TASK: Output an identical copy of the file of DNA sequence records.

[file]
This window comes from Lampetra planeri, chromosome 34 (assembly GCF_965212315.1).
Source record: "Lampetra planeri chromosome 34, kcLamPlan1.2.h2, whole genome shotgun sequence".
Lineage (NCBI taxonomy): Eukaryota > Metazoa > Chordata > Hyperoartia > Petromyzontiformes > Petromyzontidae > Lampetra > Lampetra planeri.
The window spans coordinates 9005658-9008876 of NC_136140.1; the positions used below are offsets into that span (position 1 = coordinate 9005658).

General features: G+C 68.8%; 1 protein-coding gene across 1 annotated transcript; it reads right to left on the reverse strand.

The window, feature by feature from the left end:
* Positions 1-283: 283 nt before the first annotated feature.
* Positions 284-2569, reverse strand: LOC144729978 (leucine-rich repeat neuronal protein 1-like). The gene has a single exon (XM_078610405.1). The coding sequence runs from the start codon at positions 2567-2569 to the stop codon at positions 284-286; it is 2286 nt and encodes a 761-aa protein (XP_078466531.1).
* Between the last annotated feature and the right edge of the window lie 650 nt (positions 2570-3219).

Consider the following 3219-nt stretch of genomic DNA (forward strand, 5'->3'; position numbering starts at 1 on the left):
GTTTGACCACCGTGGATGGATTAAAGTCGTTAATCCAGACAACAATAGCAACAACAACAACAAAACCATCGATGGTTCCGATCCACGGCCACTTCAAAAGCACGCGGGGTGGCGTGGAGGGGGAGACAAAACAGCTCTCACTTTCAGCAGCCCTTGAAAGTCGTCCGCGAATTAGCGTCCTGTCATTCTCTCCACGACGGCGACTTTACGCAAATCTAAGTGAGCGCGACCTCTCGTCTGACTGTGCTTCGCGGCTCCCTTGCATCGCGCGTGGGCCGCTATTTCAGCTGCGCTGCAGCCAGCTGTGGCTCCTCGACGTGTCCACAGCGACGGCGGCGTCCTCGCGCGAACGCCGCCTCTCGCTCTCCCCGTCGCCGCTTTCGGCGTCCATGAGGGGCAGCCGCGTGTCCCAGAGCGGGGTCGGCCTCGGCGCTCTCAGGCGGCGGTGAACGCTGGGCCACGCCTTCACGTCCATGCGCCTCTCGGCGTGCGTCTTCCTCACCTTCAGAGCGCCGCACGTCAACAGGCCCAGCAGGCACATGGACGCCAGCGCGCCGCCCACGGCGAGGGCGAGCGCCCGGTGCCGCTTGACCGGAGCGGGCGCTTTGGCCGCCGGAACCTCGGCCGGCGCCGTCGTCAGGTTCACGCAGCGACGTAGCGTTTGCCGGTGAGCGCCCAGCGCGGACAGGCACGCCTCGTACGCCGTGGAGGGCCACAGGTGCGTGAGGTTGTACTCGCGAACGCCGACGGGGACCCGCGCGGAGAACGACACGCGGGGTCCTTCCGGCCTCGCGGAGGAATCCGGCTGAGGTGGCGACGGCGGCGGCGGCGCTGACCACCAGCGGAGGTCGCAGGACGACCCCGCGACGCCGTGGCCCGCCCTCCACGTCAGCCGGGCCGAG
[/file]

This window comes from Lampetra planeri, chromosome 34 (assembly GCF_965212315.1).
Source record: "Lampetra planeri chromosome 34, kcLamPlan1.2.h2, whole genome shotgun sequence".
Lineage (NCBI taxonomy): Eukaryota > Metazoa > Chordata > Hyperoartia > Petromyzontiformes > Petromyzontidae > Lampetra > Lampetra planeri.
The window spans coordinates 9005658-9008876 of NC_136140.1; the positions used below are offsets into that span (position 1 = coordinate 9005658).

General features: G+C 68.8%; 1 protein-coding gene across 1 annotated transcript; it reads right to left on the reverse strand.

The window, feature by feature from the left end:
* Positions 1-283: 283 nt before the first annotated feature.
* Positions 284-2569, reverse strand: LOC144729978 (leucine-rich repeat neuronal protein 1-like). The gene has a single exon (XM_078610405.1). The coding sequence runs from the start codon at positions 2567-2569 to the stop codon at positions 284-286; it is 2286 nt and encodes a 761-aa protein (XP_078466531.1).
* Between the last annotated feature and the right edge of the window lie 650 nt (positions 2570-3219).

Consider the following 3219-nt stretch of genomic DNA (forward strand, 5'->3'; position numbering starts at 1 on the left):
GTTTGACCACCGTGGATGGATTAAAGTCGTTAATCCAGACAACAATAGCAACAACAACAACAAAACCATCGATGGTTCCGATCCACGGCCACTTCAAAAGCACGCGGGGTGGCGTGGAGGGGGAGACAAAACAGCTCTCACTTTCAGCAGCCCTTGAAAGTCGTCCGCGAATTAGCGTCCTGTCATTCTCTCCACGACGGCGACTTTACGCAAATCTAAGTGAGCGCGACCTCTCGTCTGACTGTGCTTCGCGGCTCCCTTGCATCGCGCGTGGGCCGCTATTTCAGCTGCGCTGCAGCCAGCTGTGGCTCCTCGACGTGTCCACAGCGACGGCGGCGTCCTCGCGCGAACGCCGCCTCTCGCTCTCCCCGTCGCCGCTTTCGGCGTCCATGAGGGGCAGCCGCGTGTCCCAGAGCGGGGTCGGCCTCGGCGCTCTCAGGCGGCGGTGAACGCTGGGCCACGCCTTCACGTCCATGCGCCTCTCGGCGTGCGTCTTCCTCACCTTCAGAGCGCCGCACGTCAACAGGCCCAGCAGGCACATGGACGCCAGCGCGCCGCCCACGGCGAGGGCGAGCGCCCGGTGCCGCTTGACCGGAGCGGGCGCTTTGGCCGCCGGAACCTCGGCCGGCGCCGTCGTCAGGTTCACGCAGCGACGTAGCGTTTGCCGGTGAGCGCCCAGCGCGGACAGGCACGCCTCGTACGCCGTGGAGGGCCACAGGTGCGTGAGGTTGTACTCGCGAACGCCGACGGGGACCCGCGCGGAGAACGACACGCGGGGTCCTTCCGGCCTCGCGGAGGAATCCGGCTGAGGTGGCGACGGCGGCGGCGGCGCTGACCACCAGCGGAGGTCGCAGGACGACCCCGCGACGCCGTGGCCCGCCCTCCACGTCAGCCGGGCCGAG